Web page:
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Gouldian Finch

Chloebia gouldiae
Conservation Status: 
Least Concern
Scattered woodlands and tropical savannahs
Gouldian finches nest in tree cavities with low light levels. Their chicks have iridescent beads on the corners of their beaks to help guide the parents to feed them! The clutch usually consists of 4-8 eggs, and both parents participate in brooding. The chicks leave the nest approximately 19 to 23 days after hatching and become independent at 40 days old.
Approximately 75% of Gouldian Finches have black faces, while about 25% have red faces. Research has shown that female Gouldian finches from northern Australia can influence the sex of their offspring by selecting mates based on their head color.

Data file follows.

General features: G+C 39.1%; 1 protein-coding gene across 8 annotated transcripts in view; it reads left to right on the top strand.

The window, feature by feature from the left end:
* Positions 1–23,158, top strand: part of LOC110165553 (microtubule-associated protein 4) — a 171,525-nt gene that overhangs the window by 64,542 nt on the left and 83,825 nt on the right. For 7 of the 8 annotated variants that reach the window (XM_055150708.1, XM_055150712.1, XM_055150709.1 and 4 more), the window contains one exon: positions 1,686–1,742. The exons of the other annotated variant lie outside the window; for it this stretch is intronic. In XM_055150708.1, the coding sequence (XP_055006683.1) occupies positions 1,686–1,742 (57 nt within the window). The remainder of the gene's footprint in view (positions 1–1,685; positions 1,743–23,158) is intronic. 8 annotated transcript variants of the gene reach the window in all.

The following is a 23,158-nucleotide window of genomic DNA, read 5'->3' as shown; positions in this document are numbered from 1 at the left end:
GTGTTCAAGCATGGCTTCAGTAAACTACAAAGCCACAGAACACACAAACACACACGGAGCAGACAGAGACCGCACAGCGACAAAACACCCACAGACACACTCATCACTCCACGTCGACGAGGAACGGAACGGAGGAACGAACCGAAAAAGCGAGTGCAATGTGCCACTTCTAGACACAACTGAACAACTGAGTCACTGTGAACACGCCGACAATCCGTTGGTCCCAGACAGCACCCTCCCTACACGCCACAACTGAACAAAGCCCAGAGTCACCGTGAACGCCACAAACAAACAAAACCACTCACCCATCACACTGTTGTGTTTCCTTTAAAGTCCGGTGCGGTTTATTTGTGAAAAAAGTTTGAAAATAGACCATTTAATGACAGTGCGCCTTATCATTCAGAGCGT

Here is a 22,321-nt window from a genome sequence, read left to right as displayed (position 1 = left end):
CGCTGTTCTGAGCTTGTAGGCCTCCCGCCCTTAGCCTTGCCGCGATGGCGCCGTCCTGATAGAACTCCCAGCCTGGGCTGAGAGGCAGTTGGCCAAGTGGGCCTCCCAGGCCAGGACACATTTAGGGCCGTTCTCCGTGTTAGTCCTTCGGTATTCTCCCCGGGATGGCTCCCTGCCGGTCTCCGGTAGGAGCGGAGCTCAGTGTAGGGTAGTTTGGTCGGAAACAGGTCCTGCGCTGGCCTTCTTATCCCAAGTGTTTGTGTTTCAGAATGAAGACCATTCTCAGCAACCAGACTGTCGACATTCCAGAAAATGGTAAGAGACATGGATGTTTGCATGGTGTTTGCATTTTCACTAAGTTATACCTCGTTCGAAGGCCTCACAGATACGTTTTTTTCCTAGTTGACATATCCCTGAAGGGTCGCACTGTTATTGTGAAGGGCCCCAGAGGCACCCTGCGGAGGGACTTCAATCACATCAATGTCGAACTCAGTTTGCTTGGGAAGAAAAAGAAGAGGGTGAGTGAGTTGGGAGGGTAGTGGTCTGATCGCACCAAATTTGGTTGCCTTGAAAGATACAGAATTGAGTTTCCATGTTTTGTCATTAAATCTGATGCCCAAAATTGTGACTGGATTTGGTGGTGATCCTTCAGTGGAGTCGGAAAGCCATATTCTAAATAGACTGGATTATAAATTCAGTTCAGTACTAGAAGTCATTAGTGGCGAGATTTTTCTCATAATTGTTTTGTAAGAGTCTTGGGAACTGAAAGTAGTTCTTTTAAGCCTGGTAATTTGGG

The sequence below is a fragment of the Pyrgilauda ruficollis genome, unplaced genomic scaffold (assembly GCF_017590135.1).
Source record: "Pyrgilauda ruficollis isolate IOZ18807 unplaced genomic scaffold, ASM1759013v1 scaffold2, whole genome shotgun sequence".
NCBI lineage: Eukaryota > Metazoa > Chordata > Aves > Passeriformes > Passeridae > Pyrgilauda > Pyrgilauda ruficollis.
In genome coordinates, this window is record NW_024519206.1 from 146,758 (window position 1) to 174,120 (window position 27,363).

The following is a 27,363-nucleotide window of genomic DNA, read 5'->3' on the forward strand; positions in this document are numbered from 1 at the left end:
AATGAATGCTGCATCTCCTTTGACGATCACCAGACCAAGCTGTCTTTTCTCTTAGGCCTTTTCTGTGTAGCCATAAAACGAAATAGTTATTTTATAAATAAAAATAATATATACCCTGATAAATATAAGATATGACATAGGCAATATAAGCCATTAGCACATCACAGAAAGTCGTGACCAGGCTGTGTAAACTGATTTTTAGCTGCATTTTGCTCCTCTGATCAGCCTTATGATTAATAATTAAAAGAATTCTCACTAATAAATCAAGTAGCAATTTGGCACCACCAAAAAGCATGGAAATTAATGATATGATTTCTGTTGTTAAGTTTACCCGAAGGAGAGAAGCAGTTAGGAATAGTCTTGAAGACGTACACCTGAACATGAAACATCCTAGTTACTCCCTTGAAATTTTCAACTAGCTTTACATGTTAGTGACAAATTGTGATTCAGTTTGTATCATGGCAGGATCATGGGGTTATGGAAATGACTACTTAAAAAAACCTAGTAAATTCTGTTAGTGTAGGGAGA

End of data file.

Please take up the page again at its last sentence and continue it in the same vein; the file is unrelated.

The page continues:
Gouldian finches primarily feed on ripe or half-ripe sorghum seeds (a type of grass). During the wet season, they consume spinifex grass seeds, while in the dry season, they predominantly forage on the ground for fallen seeds.
The main threat to Gouldian Finches in the wild is human activity. Bushfires during the dry season pose a significant problem. Humans have also introduced grazing animals such as cattle, sheep, camels, and rabbits, which consume the grasses that the finches rely on for food. Additionally, the capture of these birds from the wild for the exotic pet trade has been banned since it poses a threat to their population.